Rubrics are used when you want it to be clear what the rating criteria is for for one or more criteria. The Rubric element can have a group of criteria organized as individual rows with each criteria having the same rating but a unique description. (Fig. 1).

Figure 1 - A Rubric with 2 criteria

You create and edit this element by selecting Build, Templates from the Main Menu (Fig. 2) and then Elements (Fig. 3).

Figure 2 - Selecting from Main Menu to design an Element

Figure 3 - Selecting Elements

Next, you select ‘Rubrics’ from Element Types (Fig. 4), and then select New.

Figure 4 - Selecting Drop Down List with Rubrics

The resulting edit window (Fig 5) has a settings area with numerous possibilities for rubric design.

Figure 5 - Rubric edit window

After naming your rubric, you should select the column headers by selecting an existing Value List from the drop list (Quality of Student Application is shown in Fig. 6), or select ‘New’ to create a new value list. The value list chosen indicates how many columns there are (the example shows (4).

Next select the number of rows your rubric will have (4 selected in the example). With the columns and rows selected you can now control how the rubric will behave (Fig, 6), and describe each of the criteria.

Figure 6 - Rubric Behaviours

Rating: Rubric statement

This behaviour displays the description of the rating (Fig. 7) and is the traditional type of rubric.

Figure 7 - Rubric statement

If the rubric statements are not filled in the rubric will have checkboxes and no descriptions.

Rating: Checkbox

This behaviour displays ONLY a checkbox, but if you mouse-over the checkbox the description will appear. Fig. 8 shows the checkbox and the description that will appear when you mouseover the checkbox.

Figure 8 - The Checkbox Rating

Rating: Image

This behaviour is for using images in the rubric (Fig 9), as well as the option to describe the image. the images that you select must be in your media library (accessed with the Media Manager), and if the image you wish to use is only on your computer, you select ‘New’, and upload the image (Fig. 10)

Figure 9 - Image rating

Figure 10 - Image rating showing an image and description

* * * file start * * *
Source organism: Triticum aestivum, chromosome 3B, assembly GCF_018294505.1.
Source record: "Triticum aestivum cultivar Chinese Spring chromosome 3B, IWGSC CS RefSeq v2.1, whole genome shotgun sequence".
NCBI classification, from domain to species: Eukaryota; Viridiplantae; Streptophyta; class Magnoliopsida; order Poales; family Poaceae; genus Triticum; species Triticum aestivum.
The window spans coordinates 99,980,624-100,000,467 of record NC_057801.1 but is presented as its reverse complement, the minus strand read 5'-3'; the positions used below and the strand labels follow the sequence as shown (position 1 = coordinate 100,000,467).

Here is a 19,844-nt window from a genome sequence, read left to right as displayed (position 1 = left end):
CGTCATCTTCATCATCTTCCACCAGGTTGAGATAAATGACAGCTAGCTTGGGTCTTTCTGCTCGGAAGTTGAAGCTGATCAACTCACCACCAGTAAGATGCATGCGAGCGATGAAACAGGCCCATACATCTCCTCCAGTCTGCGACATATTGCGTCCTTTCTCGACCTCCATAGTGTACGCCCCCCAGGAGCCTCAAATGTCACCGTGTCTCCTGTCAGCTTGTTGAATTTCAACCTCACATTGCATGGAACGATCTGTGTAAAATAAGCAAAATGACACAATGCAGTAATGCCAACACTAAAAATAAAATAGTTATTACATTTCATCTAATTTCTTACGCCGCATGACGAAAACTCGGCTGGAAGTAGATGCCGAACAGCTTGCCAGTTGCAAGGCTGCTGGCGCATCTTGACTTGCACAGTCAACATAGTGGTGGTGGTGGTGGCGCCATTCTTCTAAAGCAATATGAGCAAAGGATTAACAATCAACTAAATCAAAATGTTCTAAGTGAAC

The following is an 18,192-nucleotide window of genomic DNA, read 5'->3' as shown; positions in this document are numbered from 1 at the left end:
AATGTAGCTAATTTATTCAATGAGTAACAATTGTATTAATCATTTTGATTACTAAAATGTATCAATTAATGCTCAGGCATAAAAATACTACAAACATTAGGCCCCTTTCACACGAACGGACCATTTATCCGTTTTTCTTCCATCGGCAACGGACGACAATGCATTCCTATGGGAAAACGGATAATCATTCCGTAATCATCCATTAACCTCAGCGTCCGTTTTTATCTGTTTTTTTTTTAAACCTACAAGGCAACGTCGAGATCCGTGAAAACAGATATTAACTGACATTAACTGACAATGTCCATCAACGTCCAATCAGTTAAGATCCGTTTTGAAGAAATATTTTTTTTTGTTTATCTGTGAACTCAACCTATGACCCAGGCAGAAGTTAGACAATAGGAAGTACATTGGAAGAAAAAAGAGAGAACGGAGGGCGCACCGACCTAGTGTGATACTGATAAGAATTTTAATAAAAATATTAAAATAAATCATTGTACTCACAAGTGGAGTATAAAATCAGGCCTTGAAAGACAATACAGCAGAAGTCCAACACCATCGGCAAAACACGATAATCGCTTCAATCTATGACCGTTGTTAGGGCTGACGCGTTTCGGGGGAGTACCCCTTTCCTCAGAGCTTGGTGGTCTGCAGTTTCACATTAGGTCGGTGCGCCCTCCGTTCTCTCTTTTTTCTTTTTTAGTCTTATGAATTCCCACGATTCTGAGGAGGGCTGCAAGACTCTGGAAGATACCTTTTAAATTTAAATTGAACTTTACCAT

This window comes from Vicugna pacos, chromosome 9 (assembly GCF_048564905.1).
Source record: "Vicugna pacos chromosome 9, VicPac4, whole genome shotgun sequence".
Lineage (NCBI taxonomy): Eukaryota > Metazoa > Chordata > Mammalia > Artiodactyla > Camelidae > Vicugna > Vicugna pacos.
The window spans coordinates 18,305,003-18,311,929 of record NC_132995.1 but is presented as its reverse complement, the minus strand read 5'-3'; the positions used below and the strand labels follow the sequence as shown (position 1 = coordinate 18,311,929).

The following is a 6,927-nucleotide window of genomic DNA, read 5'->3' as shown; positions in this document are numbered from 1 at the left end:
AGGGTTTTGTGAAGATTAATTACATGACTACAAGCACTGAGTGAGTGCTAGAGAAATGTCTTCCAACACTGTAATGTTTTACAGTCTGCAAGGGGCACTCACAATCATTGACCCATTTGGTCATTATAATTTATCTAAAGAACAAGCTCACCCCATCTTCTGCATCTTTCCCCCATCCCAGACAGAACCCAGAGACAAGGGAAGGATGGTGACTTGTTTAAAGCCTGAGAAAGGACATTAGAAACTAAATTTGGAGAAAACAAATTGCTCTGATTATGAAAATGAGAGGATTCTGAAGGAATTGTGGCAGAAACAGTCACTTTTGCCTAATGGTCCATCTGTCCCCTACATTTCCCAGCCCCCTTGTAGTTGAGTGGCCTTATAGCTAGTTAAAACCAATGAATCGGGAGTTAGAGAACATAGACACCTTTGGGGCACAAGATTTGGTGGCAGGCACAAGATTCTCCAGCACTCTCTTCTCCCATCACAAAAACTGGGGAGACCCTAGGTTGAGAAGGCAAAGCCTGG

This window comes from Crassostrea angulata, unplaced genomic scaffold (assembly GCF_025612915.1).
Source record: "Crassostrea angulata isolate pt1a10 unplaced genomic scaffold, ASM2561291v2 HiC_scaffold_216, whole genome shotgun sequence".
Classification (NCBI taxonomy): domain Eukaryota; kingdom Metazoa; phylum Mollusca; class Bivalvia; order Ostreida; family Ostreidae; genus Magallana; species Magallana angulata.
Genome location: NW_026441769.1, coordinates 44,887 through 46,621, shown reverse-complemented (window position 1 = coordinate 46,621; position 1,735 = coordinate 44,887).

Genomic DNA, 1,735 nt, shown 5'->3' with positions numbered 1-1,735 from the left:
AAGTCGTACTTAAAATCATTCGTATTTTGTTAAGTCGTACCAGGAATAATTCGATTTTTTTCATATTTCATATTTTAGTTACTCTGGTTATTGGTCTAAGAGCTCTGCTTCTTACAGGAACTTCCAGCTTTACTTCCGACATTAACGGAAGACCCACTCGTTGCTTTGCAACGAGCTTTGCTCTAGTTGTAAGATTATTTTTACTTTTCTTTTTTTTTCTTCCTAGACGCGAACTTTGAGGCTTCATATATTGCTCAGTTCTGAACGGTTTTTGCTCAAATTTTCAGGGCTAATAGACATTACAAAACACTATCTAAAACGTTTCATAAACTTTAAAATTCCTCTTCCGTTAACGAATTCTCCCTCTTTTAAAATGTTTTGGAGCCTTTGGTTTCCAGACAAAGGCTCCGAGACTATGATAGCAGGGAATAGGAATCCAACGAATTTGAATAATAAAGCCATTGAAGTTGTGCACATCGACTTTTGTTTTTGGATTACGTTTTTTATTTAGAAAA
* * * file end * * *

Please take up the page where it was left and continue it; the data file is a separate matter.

No data entry (Checklist only)

This behaviour puts a checklist in each rubric box (Fig. 11). Note that when this behaviour is selected, ‘Enable checklist for each row OR column’ is automatically selected. The user can check items as appropriate and based on what has been checked as evidence, make the rating (Fig 12). The checklist behaviours can be set to act as a checklist, record a number, count up by 1 each time selected, or just be a reference and allow no data entry.

Figure 11 - setting up a rubric with checklists

Figure 12 - Using checklists in a rubric with checklist behaviour

Text entry, Number entry and Number entry with decimals allow manual entry into the rubric when used in a template.

Other Row Settings (Fig. 13) in addition to the control of checklists, control the availability of an optional note for each row of the rubric (a note for the entire rubric is controlled at the template level), the label for those notes, allowing scoring for each item in the rubric, and the non-display of the criteria column.

Figure 13 - Other Row Settings

Figure 14 shows a completed 1 row rubric with scoring values.

Figure 14 - A single row Rubric.

Rubrics when used look like Figure 15, noting that in the first column there is a note icon. If the note has content, there is a ‘+’ sigh on the icon, and selecting the icon displays the note.

Figure 15 - A rubric as seen in an observation form.

It should also be noted that if you do not enter any text in the ‘Statement’ boxes the box will appear as a ‘check box’ (Fig. 16)

Figure 16 - A single row rubric without and descriptors.

When the element is complete, select Save & Done (Fig. 17). It can also be printed. Note also that you can copy and existing rubric and modify it to create a new one.

Figure 17 - Saving/Printing/Copying the element